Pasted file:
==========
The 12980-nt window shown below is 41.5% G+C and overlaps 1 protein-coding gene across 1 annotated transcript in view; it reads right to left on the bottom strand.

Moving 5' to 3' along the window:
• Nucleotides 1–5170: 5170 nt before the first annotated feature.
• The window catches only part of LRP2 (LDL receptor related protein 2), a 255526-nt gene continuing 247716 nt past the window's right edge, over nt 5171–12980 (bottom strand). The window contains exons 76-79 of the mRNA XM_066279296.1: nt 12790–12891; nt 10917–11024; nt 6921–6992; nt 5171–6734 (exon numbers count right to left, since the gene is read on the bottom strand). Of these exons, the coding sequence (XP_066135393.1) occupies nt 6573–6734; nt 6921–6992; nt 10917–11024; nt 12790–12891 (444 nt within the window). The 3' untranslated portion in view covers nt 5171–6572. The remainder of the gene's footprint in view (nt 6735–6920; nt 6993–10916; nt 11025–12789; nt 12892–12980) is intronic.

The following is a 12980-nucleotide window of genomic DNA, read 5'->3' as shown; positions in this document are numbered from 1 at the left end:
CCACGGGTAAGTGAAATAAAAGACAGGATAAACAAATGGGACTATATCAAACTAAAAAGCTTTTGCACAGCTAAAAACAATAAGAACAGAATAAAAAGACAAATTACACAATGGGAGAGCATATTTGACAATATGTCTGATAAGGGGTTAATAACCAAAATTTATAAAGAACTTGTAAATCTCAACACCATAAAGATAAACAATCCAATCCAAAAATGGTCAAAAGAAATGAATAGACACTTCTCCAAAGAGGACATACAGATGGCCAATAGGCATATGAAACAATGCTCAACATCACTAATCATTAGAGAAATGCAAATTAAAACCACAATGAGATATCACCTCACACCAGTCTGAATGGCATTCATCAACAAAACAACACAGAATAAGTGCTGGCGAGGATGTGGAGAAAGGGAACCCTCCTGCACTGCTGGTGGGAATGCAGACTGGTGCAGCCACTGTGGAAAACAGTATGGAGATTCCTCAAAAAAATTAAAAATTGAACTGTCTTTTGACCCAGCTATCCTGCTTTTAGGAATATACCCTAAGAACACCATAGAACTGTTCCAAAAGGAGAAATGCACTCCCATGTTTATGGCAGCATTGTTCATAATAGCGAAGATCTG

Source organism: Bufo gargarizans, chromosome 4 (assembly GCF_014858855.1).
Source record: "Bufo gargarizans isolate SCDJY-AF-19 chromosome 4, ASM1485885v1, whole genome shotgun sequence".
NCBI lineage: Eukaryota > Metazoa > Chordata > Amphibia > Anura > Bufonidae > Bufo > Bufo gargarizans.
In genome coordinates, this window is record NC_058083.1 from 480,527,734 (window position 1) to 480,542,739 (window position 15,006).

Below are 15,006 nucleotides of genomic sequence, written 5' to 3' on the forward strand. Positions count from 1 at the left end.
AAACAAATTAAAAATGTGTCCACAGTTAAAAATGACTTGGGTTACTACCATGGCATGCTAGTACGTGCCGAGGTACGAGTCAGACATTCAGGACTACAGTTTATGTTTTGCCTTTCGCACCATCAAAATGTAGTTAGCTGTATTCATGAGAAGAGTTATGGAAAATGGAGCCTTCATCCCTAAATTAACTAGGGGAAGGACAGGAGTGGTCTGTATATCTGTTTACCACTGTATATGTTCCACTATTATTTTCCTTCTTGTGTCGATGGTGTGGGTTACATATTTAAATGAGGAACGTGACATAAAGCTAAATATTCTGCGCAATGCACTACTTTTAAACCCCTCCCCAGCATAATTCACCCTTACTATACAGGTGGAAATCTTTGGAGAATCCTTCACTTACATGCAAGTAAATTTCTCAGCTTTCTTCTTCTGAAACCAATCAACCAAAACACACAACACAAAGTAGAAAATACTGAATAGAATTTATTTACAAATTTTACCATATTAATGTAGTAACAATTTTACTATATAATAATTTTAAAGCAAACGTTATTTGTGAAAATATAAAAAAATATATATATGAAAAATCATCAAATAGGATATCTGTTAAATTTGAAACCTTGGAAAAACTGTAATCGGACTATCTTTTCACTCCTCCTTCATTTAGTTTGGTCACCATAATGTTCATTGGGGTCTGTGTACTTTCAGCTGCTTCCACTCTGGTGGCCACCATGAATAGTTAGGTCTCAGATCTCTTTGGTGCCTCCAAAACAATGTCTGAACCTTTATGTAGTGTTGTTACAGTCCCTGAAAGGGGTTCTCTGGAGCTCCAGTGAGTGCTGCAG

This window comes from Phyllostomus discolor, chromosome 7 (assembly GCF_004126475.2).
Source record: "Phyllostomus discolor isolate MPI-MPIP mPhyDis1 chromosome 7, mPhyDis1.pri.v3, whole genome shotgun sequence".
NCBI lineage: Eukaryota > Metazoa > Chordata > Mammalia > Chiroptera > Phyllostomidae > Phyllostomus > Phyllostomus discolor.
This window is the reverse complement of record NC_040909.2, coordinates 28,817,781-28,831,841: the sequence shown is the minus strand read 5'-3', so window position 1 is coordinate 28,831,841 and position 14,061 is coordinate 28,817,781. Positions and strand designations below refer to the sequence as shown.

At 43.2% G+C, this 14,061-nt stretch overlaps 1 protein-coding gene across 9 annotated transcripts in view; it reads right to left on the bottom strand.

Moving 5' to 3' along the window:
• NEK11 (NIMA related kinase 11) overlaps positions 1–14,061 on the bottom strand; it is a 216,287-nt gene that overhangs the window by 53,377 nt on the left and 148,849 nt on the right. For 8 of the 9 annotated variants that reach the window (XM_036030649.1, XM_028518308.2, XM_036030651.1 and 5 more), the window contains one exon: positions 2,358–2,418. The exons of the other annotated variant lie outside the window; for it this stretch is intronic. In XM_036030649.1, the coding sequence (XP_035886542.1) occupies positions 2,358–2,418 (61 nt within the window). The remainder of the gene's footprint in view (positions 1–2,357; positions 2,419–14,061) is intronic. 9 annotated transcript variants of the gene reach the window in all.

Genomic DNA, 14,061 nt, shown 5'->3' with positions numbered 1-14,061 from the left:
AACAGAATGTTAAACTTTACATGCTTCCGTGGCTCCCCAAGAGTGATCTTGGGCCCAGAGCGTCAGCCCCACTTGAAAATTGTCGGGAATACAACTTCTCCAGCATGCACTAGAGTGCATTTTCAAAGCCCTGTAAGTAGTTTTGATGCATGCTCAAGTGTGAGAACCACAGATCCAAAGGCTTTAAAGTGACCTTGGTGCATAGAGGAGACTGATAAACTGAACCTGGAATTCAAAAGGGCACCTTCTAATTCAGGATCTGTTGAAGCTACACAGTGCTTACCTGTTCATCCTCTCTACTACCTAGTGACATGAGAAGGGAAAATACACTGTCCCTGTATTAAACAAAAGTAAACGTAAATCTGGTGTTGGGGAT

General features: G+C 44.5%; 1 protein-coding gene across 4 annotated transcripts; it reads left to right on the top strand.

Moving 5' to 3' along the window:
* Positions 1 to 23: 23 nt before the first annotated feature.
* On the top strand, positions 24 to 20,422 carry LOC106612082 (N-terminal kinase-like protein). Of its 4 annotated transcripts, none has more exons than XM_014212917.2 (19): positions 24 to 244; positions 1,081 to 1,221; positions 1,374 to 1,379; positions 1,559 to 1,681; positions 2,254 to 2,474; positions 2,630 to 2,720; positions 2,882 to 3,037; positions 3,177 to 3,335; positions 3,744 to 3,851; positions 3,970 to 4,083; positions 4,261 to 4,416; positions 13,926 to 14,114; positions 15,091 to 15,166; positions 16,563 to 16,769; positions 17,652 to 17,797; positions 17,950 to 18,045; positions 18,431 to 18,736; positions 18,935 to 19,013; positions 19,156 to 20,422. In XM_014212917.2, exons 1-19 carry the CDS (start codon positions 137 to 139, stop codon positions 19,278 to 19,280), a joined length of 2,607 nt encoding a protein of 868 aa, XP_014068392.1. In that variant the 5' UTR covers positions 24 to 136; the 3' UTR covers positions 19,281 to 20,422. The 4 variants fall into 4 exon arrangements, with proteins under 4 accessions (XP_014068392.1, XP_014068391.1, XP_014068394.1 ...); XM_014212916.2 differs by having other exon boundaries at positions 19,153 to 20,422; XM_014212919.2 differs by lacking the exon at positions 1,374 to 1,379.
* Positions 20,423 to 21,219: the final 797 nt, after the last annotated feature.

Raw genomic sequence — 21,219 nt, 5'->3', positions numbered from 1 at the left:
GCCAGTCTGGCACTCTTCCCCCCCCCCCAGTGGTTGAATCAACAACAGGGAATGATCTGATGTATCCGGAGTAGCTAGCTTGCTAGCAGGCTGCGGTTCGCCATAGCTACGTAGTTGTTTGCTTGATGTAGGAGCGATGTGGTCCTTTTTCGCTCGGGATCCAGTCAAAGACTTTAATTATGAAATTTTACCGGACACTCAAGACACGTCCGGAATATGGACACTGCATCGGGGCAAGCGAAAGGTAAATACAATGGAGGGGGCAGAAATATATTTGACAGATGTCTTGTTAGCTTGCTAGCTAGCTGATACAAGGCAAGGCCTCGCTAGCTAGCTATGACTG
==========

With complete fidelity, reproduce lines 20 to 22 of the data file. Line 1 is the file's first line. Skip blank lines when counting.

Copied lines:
Genomic DNA, 14,061 nt, shown 5'->3' with positions numbered 1-14,061 from the left:
AACAGAATGTTAAACTTTACATGCTTCCGTGGCTCCCCAAGAGTGATCTTGGGCCCAGAGCGTCAGCCCCACTTGAAAATTGTCGGGAATACAACTTCTCCAGCATGCACTAGAGTGCATTTTCAAAGCCCTGTAAGTAGTTTTGATGCATGCTCAAGTGTGAGAACCACAGATCCAAAGGCTTTAAAGTGACCTTGGTGCATAGAGGAGACTGATAAACTGAACCTGGAATTCAAAAGGGCACCTTCTAATTCAGGATCTGTTGAAGCTACACAGTGCTTACCTGTTCATCCTCTCTACTACCTAGTGACATGAGAAGGGAAAATACACTGTCCCTGTATTAAACAAAAGTAAACGTAAATCTGGTGTTGGGGAT

General features: G+C 44.5%; 1 protein-coding gene across 4 annotated transcripts; it reads left to right on the top strand.